Dec 20 2010 1:51pm

What Isn’t In The Recently-Discovered 2001 Footage...

2001: A Space Odyssey now with velociraptors!

It was recently announced that Douglas Trumbull, the special photographic effects supervisor for Stanley Kubrick’s landmark science fiction picture 2001: A Space Odyssey, has in his possession 17 minutes of never-before-seen footage edited out by Kubrick and presumed lost. While this is certainly of interest to cinema lovers and SF fans, the fact that it may herald a new, overpriced, redundant DVD release is mildly troubling; one can only hope that the new old footage isn’t incorporated into the existing movie and made the only available version in perpetuity (in the manner of a certain trilogy about Jedis).

With very few exceptions, such footage is edited out of movies for a very good reason: it’s usually either redundant or not very good. On the other hand, unless the extraneous footage is incorporated into the movie in such a way that you can’t watch the original version, it very rarely ruins the original, beloved classic. But I’m a bad person, so I thought I would try to imagine how the missing 17 minutes could, in fact, destroy 2001. Here are some ideas:

1) Ala Blade Runner, voice-over narration from David Bowman, overexplaining the mission to Jupiter, the conflict with HAL, and his ultimate fate in exacting detail (i.e. “As I approached the monolith in my space pod, it appeared to me as though the monolith was an interdimensional portal of some sort . . . would my trusty space pod protect me from what lay within?")

2) A five-minute sequence near the beginning showing the troubles encountered by the alien construction crew installing the monolith on Earth, such as how frequently the union mandates breaks on nitrogen/oxygen-atmosphere worlds that are mostly water, and the rate of overtime.

3) A scene between Floyd and one of the other scientists containing the exchange, “Why, it’s as if technological advances may not be thoroughly advantageous!” “Are you saying that man’s reliance on machines makes him more machine-like?” “Yes, that would be one way to put it. I think that someday soon machines may be more human than humans themselves!” followed by a cut to HAL.

4) David Bowman and Frank Poole hanging out and exchanging male-bonding anecdotes; in one of these Bowman tells the story Arthur C. Clarke put in the novel of 2010 about watching helplessly as his brother drowned, thus making it “moving” when Bowman watches Poole tumbling out of control through space.

5) Finally, a scene toward the end where one of the aliens comes into Bowman’s “hotel room” and explains in exact, literal detail what has happened to him.

We should all, obviously, be grateful that I was not hired to punch up the script to 2001. And that Stanley Kubrick, in his vast-if-not-infinite wisdom, trusted his audience enough to figure out what was going on in his picture on their own. It’s worth not knowing exactly what’s going on at any given moment to have a movie so profoundly, inscrutably oblique exist.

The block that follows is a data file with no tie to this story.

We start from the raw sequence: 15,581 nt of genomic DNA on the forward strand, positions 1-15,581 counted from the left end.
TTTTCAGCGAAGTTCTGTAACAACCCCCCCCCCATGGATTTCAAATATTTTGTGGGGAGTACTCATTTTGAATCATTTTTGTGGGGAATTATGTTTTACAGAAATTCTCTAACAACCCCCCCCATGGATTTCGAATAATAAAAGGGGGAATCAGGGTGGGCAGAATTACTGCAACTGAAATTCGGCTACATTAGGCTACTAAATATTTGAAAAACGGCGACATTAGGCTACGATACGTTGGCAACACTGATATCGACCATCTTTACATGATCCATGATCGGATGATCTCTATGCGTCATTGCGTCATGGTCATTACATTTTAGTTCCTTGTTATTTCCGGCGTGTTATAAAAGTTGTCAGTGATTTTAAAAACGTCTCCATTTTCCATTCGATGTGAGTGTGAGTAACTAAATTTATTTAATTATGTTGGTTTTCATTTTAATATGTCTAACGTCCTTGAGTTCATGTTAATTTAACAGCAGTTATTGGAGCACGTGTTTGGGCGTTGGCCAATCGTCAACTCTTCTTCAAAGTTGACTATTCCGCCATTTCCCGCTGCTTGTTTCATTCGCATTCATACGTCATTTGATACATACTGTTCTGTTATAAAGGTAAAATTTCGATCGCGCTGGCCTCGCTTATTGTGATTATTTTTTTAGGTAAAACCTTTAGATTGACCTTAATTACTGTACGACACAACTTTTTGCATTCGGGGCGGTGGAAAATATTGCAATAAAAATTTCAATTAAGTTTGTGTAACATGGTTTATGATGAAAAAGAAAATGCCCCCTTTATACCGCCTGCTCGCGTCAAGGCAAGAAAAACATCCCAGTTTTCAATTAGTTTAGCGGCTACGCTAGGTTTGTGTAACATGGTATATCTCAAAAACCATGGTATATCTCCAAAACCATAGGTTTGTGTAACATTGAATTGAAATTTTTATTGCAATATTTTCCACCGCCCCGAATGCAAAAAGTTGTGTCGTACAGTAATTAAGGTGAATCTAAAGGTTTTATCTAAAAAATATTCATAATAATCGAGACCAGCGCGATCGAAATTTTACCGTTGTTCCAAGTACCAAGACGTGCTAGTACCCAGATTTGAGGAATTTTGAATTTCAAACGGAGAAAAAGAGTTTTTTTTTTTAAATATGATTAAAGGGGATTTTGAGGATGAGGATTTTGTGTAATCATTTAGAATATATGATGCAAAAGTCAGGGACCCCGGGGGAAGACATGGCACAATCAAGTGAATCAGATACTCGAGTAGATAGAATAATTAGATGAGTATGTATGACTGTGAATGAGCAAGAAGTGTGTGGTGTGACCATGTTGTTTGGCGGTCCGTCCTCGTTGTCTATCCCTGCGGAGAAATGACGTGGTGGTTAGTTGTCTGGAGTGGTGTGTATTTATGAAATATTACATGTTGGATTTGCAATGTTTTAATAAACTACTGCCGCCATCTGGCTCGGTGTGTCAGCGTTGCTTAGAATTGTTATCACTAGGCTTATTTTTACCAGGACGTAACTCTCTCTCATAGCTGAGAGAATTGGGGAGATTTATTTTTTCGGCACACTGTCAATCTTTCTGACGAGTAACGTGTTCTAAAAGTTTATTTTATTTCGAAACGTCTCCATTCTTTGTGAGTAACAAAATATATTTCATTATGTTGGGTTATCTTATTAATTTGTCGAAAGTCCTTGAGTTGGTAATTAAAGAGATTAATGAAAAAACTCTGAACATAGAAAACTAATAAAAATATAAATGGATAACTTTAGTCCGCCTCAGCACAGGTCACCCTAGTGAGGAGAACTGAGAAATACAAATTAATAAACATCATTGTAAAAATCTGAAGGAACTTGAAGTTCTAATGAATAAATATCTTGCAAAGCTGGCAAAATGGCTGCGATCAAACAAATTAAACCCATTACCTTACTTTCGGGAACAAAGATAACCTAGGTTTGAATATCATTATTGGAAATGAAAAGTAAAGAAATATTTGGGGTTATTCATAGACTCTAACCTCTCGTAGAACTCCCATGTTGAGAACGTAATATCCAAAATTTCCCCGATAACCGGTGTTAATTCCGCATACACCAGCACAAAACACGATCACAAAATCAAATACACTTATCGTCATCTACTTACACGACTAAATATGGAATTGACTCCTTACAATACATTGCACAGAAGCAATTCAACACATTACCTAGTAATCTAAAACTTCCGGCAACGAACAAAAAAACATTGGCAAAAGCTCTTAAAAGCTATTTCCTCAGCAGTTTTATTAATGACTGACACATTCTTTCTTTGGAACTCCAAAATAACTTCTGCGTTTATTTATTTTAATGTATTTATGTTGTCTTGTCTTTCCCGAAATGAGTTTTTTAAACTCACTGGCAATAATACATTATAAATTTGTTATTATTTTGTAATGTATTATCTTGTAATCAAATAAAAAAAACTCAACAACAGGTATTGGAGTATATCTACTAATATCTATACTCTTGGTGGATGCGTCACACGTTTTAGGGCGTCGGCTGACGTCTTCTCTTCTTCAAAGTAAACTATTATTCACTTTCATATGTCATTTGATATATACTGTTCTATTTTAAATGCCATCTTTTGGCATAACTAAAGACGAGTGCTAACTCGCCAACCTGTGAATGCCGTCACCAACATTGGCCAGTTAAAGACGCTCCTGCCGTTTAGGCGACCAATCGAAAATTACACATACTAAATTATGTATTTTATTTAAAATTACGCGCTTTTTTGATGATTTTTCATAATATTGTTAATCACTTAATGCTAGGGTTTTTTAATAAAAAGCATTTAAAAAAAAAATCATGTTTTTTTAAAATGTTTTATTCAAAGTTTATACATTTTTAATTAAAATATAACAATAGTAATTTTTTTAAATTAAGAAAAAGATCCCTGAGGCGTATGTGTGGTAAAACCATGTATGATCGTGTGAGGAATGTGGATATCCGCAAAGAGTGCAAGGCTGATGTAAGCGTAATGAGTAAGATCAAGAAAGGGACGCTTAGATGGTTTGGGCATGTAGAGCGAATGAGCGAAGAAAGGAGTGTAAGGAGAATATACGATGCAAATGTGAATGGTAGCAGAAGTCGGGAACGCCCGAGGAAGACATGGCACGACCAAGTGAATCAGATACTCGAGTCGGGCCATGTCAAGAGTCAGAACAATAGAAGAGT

Danny Bowes is a playwright, filmmaker and blogger. He is also a contributor to and

Ken Walton
1. carandol
I'm now imagining a voiceover in the style of The Hitch-Hiker's Guide to the Galaxy. "Space... is big. Really big. You just won't believe how vastly hugely mindboggingly big it is..."

And then, of course, there's that needlessly graphic scene of Floyd's problems with the zero-G toilet...
Steven Halter
2. stevenhalter
I'm guessing it's an extended jam session of HAL singing Daisy.
N. Mamatas
3. N. Mamatas
Another seventeen minutes of light show!
Fred Kiesche
4. FredKiesche
The existence of the missing footage has been known about for a long time. Kubrick tightened up the movie after a preview showing. From what Jerome Agel said in his classic "The Making of Kubrick's 2001" it was snips here and there. A more recent book about 2001 had some stills--e.g., a recreation area in the lunar colony, showing children painting. There is also supposed to be a bit with the one astronaut who was killed outside "Discovery" by HAL--showing him being crushed to death by the "arms" of the EVA pod.

Kubrick also filmed a number of B&W interviews with various scientists that would have shown that the movie was not so far out.
Wesley Parish
5. Aladdin_Sane
Traffic police hold up Bowman's capsule in the warp machine for driving without a license.

The aliens transfer him to a holding cell exactly like the hotel room in the ending ...
Michael Burke
6. Ludon
Well, a scene that shouldn't be in there is where Moonwatcher - with his newly gained knowledge - tries to teach his tribe to dance the Can-Can. Ouch. That was not a pretty scene.

Seriously though, I think a good chuck of this extra footage is from the Orion to the space station - station interior - Aries to the moonbase portion of the film. One of my teachers back in the 70s (who said he had seen the original version before the cuts were made) said when we ran the film in the school that he noticed stuff missing from that part of it.

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